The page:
|Games Design Document (word)||Post Reply|
|Aug 29 2013, 4:39am Anchor|
Ok so anytime i have been involved in the planning and making of a game, we have used this document which i find covers most of the basics.
its available for download in the link below, it's to big to paste the Doc here so if you have a look feedback would be appreciated.
|Aug 29 2013, 3:20pm Anchor|
I suppose this is a good starting point for any game. But every design should be different and be treated as such. For instance if you're designing an RTS your GDD is going to look very different from that of an FPS or RPG. I've found that it's much easier to create a game pitch first before diving into creating specific mechanics. A pitch is a five to ten page document which outlines the general idea and mechanics to see where the gameplay value lies. Once this is iterated on a few times you will have a much better idea of where the fun in your game and which features hold the most value. Then, after knowing exactly what the game is all about, you can get into creating a rigid GDD.
However, GDDs are not always good because one problem that I've found is that NO ONE WILL READ IT. That's where one-page game designs come in. One-page designs are design documents that clearly illustrate game mechanics using pictures, short sentences, and verbs all expressed on one page. This is really good for developers that either don't have the time to read through a 100-page document or just refuse to. I've found them to be really helpful as you can post these up all around your workspace and if anyone has a question about something they can take a quick look without having to dedicate themselves to reading through something they may find really dry.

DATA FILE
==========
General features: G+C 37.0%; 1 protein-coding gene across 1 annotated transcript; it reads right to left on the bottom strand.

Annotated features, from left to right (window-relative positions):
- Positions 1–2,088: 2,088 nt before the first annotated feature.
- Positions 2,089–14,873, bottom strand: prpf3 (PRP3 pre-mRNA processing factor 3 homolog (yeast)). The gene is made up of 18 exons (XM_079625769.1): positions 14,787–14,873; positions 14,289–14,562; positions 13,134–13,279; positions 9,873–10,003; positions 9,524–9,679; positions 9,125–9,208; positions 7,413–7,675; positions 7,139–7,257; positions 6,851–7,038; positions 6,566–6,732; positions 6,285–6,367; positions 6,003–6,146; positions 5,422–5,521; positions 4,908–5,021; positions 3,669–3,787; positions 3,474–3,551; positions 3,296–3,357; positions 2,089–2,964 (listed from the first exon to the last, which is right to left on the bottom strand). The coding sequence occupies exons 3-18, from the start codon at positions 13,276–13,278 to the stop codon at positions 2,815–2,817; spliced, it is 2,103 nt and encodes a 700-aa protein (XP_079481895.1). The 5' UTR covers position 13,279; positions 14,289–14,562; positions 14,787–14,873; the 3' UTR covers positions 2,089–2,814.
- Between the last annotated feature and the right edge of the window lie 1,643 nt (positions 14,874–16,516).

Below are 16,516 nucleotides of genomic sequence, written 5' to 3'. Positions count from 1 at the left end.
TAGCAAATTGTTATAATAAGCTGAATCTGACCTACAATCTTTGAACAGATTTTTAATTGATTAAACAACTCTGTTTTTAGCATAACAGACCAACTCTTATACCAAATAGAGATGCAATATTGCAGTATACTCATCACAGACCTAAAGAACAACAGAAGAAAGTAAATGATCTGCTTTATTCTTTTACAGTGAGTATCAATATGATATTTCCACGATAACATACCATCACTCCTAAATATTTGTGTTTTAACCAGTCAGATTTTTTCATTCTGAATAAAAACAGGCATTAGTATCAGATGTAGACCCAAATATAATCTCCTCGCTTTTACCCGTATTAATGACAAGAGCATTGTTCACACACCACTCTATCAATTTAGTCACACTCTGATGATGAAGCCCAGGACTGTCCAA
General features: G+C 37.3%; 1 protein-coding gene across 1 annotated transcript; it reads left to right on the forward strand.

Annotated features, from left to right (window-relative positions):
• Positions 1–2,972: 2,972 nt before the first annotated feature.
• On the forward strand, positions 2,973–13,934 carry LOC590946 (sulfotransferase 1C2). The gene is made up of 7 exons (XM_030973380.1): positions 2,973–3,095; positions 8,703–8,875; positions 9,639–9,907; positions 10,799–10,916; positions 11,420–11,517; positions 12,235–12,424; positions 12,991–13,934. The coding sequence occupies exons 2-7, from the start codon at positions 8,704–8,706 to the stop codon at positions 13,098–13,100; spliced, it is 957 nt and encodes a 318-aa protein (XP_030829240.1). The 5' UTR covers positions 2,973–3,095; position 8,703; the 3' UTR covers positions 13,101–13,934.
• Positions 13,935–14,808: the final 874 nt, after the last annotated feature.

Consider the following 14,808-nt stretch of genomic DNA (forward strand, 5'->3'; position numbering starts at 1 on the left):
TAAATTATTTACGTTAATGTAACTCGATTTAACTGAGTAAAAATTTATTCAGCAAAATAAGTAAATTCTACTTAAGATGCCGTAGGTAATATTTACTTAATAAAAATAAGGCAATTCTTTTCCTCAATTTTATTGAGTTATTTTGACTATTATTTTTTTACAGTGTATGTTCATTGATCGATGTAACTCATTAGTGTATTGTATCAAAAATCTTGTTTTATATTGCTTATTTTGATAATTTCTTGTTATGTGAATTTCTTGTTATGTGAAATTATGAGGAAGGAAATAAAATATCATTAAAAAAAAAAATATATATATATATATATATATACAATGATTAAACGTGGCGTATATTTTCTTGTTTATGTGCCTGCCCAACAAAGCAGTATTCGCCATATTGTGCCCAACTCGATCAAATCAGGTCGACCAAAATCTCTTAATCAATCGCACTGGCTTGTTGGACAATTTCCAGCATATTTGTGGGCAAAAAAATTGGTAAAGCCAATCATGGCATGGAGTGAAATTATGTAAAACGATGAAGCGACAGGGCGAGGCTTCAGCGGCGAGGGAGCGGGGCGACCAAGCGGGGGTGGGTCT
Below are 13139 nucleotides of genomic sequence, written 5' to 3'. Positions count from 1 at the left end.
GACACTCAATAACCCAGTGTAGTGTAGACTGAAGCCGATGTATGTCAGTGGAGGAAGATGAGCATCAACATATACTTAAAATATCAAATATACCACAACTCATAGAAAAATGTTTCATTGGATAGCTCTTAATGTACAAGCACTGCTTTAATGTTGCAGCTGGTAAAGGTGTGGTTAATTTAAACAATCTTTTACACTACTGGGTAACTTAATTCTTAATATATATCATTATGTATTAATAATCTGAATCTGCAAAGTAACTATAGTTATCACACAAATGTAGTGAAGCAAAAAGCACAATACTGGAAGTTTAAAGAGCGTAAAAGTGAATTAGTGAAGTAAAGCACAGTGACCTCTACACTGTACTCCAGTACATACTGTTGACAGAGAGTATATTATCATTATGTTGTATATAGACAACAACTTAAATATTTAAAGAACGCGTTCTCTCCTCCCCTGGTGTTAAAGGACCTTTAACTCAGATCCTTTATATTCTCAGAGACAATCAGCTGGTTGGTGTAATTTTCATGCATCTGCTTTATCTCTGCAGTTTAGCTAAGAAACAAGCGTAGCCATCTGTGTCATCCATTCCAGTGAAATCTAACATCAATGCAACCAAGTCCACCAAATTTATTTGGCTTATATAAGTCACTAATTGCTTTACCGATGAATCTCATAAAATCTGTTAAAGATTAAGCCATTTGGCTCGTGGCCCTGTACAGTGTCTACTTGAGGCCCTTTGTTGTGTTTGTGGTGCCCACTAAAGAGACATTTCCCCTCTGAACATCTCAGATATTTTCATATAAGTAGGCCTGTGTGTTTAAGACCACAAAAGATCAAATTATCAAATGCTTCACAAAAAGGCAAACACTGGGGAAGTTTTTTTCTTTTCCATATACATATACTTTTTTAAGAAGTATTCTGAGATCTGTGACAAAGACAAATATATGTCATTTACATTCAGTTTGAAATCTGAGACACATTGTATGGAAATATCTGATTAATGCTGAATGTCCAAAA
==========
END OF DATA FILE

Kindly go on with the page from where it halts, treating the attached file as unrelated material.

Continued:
Gamasutra has a good article about alternatives to lengthy documents that I think would be worth a read:
|Aug 29 2013, 5:20pm Anchor|
You make some very valid and well put points, that link you posted is a good read thank you.
|Sep 11 2013, 5:49pm Anchor|
I also found it useful to start with basic vision statement and iterate from there, as pants1067 mentioned it can save you a lot of trouble if you have to rewrite some parts of the design document for example because of the technical issues with game engine. And that works perfectly if your team uses some form of agile development approach.
I have some examples from classic video games design docs found in internet stored on dropbox, you might find them useful.
Edited by: Sothasil
|Sep 11 2013, 5:56pm Anchor|
Very nice Sothasil and thanks for the share.
My hope is that people will learn a thing or 2 from these docs.
Only registered members can share their thoughts. So come on! Join the community today (totally free - or sign in with your social account on the right) and join in the conversation.